And also crucial forums for discussing new proposals and ideas, and lobbying for new initiatives, to move towards a world free of nuclear weapons.
I believe the Netherlands is well positioned to do this.
Our ambassador for the NPT, Marjolijn van Deelen, will chair one of the main committees at the review conference, and be one of the conference vice-presidents.
Of course I try to contribute to nuclear disarmament as well, whenever possible.
For example, I was recently at a ministerial conference on the CTBT, where I called on states that have not yet ratified it to do so.
Just last Saturday, in Japan, I was talking to my counterparts in the Non-Proliferation and Disarmament Initiative about how to move forward on nuclear disarmament.
I proposed there that the Netherlands host a follow-up ministerial meeting of this diverse group of twelve countries from all over the world.
We’ll have a very clear message for this meeting: the NPT review conference must be a success.
And we must demand that the nuclear weapon states take action to implement NPT Article six.
And of course I mean to attend the review conference myself, focusing on reaffirming our joint commitments to the NPT.
Including on nuclear disarmament.
The Netherlands is dedicated to achieving a world free of nuclear weapons, in a safe, secure and stable way.
We know that the NPT is the only credible instrument that can move us towards that goal.
Other attempts - like the Nuclear Weapon Ban Treaty -are neither effective nor enforceable.
Because they cannot be verified, and have no support from any states possessing nuclear weapons.
We have to be honest about this.
We all know that achieving a world without nuclear weapons requires patience and hard work.
It’s a huge task, and there are limits to what the Netherlands can do.
We cannot simply tell the nuclear weapon states what to do. I wish it was that easy.
This is why the Netherlands has chosen to play a leading role on disarmament by forging partnerships and focusing on international cooperation.
Together with like-minded states, we are pressing for a treaty eliminating fissile materials, that can be used to produce nuclear weapons. And for the comprehensive test ban treaty to enter into force.
We are also trying to find ways to verify nuclear disarmament agreements.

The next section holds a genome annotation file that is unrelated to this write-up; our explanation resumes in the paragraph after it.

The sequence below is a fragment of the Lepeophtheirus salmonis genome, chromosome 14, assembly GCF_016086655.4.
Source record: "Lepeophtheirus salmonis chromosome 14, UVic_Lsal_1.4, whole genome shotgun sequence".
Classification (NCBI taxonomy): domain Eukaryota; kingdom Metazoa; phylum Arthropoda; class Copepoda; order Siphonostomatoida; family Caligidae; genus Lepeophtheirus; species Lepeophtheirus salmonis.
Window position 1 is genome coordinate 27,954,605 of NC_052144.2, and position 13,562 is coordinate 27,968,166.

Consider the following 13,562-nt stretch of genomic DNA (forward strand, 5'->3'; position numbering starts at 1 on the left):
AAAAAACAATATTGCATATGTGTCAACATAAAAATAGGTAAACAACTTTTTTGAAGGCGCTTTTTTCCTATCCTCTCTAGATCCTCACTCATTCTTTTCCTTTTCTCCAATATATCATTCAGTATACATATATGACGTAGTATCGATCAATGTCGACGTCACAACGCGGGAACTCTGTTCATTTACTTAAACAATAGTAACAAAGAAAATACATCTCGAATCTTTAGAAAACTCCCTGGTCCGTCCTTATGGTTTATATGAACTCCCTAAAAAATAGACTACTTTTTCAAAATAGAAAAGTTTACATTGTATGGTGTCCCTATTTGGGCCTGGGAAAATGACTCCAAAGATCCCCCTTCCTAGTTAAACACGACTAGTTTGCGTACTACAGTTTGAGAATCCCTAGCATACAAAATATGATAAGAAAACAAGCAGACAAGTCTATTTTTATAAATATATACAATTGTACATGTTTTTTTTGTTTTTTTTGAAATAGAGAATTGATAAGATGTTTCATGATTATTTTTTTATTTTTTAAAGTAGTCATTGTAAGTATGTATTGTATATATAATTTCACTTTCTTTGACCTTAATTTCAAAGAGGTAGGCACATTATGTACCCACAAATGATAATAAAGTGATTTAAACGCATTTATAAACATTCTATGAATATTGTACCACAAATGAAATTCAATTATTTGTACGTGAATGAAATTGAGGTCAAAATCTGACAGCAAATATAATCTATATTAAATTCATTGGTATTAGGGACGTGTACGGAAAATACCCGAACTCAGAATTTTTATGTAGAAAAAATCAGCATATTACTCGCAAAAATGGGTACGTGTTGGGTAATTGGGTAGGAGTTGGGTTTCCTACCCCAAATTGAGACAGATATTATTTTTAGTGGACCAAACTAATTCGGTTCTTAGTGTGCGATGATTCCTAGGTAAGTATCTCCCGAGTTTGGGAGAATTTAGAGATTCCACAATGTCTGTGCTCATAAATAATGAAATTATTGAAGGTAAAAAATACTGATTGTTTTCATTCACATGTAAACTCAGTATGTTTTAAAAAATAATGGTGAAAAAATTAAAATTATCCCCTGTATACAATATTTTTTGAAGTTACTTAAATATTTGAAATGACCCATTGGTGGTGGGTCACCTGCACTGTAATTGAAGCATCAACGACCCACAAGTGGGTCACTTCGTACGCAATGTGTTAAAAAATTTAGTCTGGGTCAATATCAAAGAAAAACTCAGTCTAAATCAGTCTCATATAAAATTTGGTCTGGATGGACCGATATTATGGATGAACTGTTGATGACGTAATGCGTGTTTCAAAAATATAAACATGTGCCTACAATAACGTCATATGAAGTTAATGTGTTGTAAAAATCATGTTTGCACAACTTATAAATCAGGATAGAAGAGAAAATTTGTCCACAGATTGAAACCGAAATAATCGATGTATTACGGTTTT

We are encouraging restraint in the formulation of nuclear doctrines. And we are asking the nuclear weapon states to be as transparent as possible, in order to build confidence and facilitate steps towards disarmament.
Meanwhile, we are involved in international talks on how to create an international political environment that stimulates – rather than complicates – the disarmament process.
And we always work in groups.
Sometimes with countries that think the way we do, but also with countries with different political views.
Just as we work both with our EU partners and with other countries from all over the world, in the Non-Proliferation and Disarmament Initiative.
Last but not least, we fully support the disarmament agenda put forward by the UN Secretary-General.
Madam High Representative,
I can assure you of the Netherlands’ full cooperation. I commend both you and the entire UN for all your efforts.
We too are doing everything we can to use our international position to de-escalate nuclear tensions.
That includes our position as a NATO ally of three nuclear weapon states.
After all, the Netherlands is a founding member of NATO; An alliance that is dedicated to making the planet safer, and to creating the conditions for a world without nuclear weapons.
We believe that even though friendship may not be on the table between all countries right now, diplomacy and dialogue should be.
At the start of this speech, I compared nuclear disarmament to a marathon.
It is not a sprint.
Despite the headwinds we face, it is important for us to keep running. Heading in the right direction.
And ensuring that no accidents happen along the way. This is even more important than speed.
So I sincerely hope this meeting will help us keep our eyes on the prize.
I hope all of us here in the Peace Palace in The Hague, will use this momentum to look for new and innovative solutions.
Let’s look ahead. And pool our different backgrounds and views, to craft new ideas.
Not just for us. Not just for Europe.
But for all of humanity.
So that no government or political leader ever considers giving an order to use nuclear weapons, ever again.
Or even better, as Mr Gorbachev so wisely said to the BBC last month:
‘All nations should declare that nuclear weapons must be destroyed.
This is to save ourselves, and our planet.’